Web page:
The Golden Age of Hollywood

Dale J. Dupuy
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  • Shreveport, LA
  • United States
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Dale J. Dupuy's Page

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Dale J. Dupuy is now a member of The Golden Age of Hollywood
May 20, 2010

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What are your favorite movies?
Forbidden Planet
Gone With the Wind
Thin Man series with William Powell & Myrna Loy
Seven Brides for Seven Brothers
It's a Mad, Mad, Mad, Mad World
North By Northwest
That Touch of Mink
Philadelphia Story
Who are your favorite stars?
Cary Grant
Jimmy Stewart
Humphrey Bogart
William Powell
Myrna Loy
Doris Day
Who are your favorite directors?
Alfred Hitchcock
John Ford
John Huston
Michael Curtiz
W. S. Van Dyke
About Me: Tell us about yourself/or your love for classic movies
Though I've always enjoyed movies from the early days of sound films, I have recently become more involved in watching, researching, and sharing my love for them. With the advent of Turner Classic Movies in 1994, discovering and Re-discovering those jewels from the past has become much easier and a real joy. I enjoy collecting favorites on DVD, though I also have a large collection of movies recorded on VHS, some of which are still not available elsewhere.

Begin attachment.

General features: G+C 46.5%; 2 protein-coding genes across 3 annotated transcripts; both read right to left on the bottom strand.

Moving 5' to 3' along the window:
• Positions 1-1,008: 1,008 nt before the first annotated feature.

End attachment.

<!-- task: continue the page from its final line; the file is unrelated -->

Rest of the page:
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Join The Golden Age of Hollywood

At 2:16pm on May 20, 2010, Ktrek said…
Welcome Dale to The Golden Age of Hollywood! I hope you enjoy the site.



TCM Blog

This Land is Your Land: The Southerner (1945)

To view The Southerner click here. Jean Renoir considered The Southerner (1945) to be his “only work of a personal nature carried out in Hollywood.” Adapted from the National Book Award winning novel Hold Autumn in Your Hand, by George Sessions Perry, it follows a year in the life of a struggling Texas tenant farmer and his family. A lyrical portrait of do-it-yourself […]

The Man Ray Movie Challenge: Caesar and Cleopatra (1945)

To view Caesar and Cleopatra click here. In 1951, surrealist artist Man Ray, who was a fan of the cinema, quipped, “The worst films I have ever seen, the ones that put me to sleep, contain ten or fifteen marvelous minutes. The best films I have ever seen only contain ten or fifteen worthwhile ones.” […]

Shoot First, Die Later (1974)

To view Shoot First, Die Later click here. Here’s how I’d pitch Fernando Di Leo’s Shoot First, Die Later (1974) to any of my friends: If you’d like to see a gritty Italian crime movie that evokes The French Connection (1971) and surely influenced Martin Scorsese and Quentin Tarantino, look no further than this grim […]

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